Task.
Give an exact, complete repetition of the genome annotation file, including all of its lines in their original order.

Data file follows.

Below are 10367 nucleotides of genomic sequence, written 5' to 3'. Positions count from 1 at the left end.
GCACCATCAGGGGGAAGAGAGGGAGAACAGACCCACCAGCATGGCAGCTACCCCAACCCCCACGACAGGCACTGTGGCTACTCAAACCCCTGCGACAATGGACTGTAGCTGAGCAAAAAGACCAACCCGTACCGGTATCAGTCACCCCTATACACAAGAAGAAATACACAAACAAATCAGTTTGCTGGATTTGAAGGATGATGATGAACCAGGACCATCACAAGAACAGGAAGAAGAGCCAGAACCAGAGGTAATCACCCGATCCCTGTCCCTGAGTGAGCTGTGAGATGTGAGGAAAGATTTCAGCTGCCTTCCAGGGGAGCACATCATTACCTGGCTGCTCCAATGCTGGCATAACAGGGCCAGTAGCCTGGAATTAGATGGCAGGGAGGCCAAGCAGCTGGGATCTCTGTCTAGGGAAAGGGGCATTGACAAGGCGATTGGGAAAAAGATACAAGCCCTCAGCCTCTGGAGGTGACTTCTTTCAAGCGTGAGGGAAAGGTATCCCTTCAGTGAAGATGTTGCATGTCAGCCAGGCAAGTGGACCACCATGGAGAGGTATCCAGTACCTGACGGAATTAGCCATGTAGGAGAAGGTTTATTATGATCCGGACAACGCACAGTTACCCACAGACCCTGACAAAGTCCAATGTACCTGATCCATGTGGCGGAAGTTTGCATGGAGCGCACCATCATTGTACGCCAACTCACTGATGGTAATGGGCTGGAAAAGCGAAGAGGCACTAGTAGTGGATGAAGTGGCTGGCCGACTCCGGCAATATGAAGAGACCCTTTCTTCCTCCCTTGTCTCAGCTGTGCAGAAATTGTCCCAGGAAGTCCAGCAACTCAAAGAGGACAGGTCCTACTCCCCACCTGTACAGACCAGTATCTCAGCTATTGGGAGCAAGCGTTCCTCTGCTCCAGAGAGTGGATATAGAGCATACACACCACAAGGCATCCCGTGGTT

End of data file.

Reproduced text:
Below are 10367 nucleotides of genomic sequence, written 5' to 3'. Positions count from 1 at the left end.
GCACCATCAGGGGGAAGAGAGGGAGAACAGACCCACCAGCATGGCAGCTACCCCAACCCCCACGACAGGCACTGTGGCTACTCAAACCCCTGCGACAATGGACTGTAGCTGAGCAAAAAGACCAACCCGTACCGGTATCAGTCACCCCTATACACAAGAAGAAATACACAAACAAATCAGTTTGCTGGATTTGAAGGATGATGATGAACCAGGACCATCACAAGAACAGGAAGAAGAGCCAGAACCAGAGGTAATCACCCGATCCCTGTCCCTGAGTGAGCTGTGAGATGTGAGGAAAGATTTCAGCTGCCTTCCAGGGGAGCACATCATTACCTGGCTGCTCCAATGCTGGCATAACAGGGCCAGTAGCCTGGAATTAGATGGCAGGGAGGCCAAGCAGCTGGGATCTCTGTCTAGGGAAAGGGGCATTGACAAGGCGATTGGGAAAAAGATACAAGCCCTCAGCCTCTGGAGGTGACTTCTTTCAAGCGTGAGGGAAAGGTATCCCTTCAGTGAAGATGTTGCATGTCAGCCAGGCAAGTGGACCACCATGGAGAGGTATCCAGTACCTGACGGAATTAGCCATGTAGGAGAAGGTTTATTATGATCCGGACAACGCACAGTTACCCACAGACCCTGACAAAGTCCAATGTACCTGATCCATGTGGCGGAAGTTTGCATGGAGCGCACCATCATTGTACGCCAACTCACTGATGGTAATGGGCTGGAAAAGCGAAGAGGCACTAGTAGTGGATGAAGTGGCTGGCCGACTCCGGCAATATGAAGAGACCCTTTCTTCCTCCCTTGTCTCAGCTGTGCAGAAATTGTCCCAGGAAGTCCAGCAACTCAAAGAGGACAGGTCCTACTCCCCACCTGTACAGACCAGTATCTCAGCTATTGGGAGCAAGCGTTCCTCTGCTCCAGAGAGTGGATATAGAGCATACACACCACAAGGCATCCCGTGGTT